The first step in specifying a clamshell is to determine if a clamshell package is the best package for your application. As a general rule, clamshells are specified for their excellent product display attributes and theft resistance qualities. Another huge benefit is that clamshells do not require any special equipment to pack and seal them. They typically hold much heavier items than blister packs and don't require extensive graphics like corrugated packaging.
Determine the Size of Cavity You Will Need to House Your Product
This is the easiest place to start as many other decisions will evolve from what size package you need for your product. You should also consider whether or not this package will be used for a single product or if it needs to be designed to hold a variety of different sized items.
Ultimately, you will need to determine:
Evaluate Material Thickness
Consider weight of the item being packed.
- Thicker walls are often needed to package heavier items.
- Thinner walls can often be used to package light weight items.
Consider shipping configuration and how items will be packed in shipping containers.
- Thicker wall are often specified as they provide more protection and resist damage better, but increase the cost.
- One can sometimes use thinner walled packaging by adding corrugated or foam inserts to the shipping containers.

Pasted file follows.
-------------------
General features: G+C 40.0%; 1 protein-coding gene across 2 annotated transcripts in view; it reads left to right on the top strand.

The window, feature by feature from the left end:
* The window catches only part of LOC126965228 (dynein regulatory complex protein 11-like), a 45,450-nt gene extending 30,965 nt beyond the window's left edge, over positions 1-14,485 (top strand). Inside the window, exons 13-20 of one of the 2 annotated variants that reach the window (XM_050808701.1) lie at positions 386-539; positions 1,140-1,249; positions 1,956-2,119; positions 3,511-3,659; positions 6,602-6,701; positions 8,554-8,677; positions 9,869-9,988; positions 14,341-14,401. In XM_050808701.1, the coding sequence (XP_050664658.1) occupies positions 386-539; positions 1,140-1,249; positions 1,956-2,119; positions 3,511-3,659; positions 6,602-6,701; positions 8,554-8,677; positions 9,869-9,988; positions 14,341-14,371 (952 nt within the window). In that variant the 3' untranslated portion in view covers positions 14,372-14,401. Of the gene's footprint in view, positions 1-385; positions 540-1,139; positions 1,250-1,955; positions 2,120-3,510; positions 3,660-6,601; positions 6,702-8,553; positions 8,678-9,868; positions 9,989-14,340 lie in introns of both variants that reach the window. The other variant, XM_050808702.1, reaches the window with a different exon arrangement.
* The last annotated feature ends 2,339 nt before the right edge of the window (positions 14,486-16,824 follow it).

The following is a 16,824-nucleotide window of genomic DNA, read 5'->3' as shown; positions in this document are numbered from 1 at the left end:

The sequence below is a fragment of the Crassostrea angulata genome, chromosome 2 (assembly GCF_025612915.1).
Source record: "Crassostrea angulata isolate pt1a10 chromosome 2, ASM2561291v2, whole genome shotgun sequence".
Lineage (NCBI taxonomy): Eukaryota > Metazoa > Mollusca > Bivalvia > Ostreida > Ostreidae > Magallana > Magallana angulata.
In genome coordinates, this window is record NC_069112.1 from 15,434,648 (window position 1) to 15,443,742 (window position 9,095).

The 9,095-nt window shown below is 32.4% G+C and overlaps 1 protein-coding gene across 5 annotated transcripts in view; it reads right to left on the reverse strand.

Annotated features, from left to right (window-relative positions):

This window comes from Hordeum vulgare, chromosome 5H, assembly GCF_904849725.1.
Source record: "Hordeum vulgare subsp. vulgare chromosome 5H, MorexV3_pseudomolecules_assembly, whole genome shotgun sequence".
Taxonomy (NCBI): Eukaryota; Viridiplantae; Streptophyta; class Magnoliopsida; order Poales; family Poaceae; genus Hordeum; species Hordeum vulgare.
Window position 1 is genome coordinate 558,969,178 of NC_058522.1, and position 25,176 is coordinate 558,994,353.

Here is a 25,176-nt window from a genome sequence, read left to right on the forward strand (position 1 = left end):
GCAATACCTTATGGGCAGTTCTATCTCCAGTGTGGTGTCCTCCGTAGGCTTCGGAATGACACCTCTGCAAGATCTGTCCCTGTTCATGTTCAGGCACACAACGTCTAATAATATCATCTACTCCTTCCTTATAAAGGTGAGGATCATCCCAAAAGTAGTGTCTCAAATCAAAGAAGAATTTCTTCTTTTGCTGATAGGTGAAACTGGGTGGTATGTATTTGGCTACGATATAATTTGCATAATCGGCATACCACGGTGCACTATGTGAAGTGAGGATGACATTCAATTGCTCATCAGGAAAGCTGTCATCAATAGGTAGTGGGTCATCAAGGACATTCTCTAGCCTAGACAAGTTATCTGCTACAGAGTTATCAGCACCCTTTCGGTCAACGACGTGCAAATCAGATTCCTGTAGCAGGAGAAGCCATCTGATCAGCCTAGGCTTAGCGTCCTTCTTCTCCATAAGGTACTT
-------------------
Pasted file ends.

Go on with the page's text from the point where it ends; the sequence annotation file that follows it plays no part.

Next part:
Evaluate Merchandising Issues
Many companies choose clear clamshells because consumers can see the product inside of them, but there are often still needs for graphics and some merchandising.
- Test display options for clamshell hanging on wall or sitting on shelf.
- Determine how much “header card” space you will need to adequately describe your product, show your logo, product features, etc.
Evaluate Clamshell Sealing Options
Some stores like clamshells because they can open the product and not destroy the package, while others prefer sealed packages to minimize theft. Determine what your customers prefer and then evaluate your options.
Sealing options include:
- Handheld sealers ideal for small volume runs or flexibility (PVC only)
- Automated sealers for higher volumes of standardized packages
- Shrink bands and other mechanical sealing options can also be considered
Evaluate Packing and Shipping Issues
- Determine how many packages you will put in each shipping cartons
- Consider that many stores like to order in smaller quantities
- Consider standard skid sizes to maximize number that will fit on skid
- Test to ensure that packages can be shipped with minimal damage
Evaluate Costs and Trade Offs
Once you have identified your preferences for each characteristic, you will have to evaluate the costs (both one time and ongoing) involved to determine whether or not the price of your product can support the use of the clamshell package you have specified. Given the many options available, it is often helpful to work with a VisiPak specialist to aid you in this process.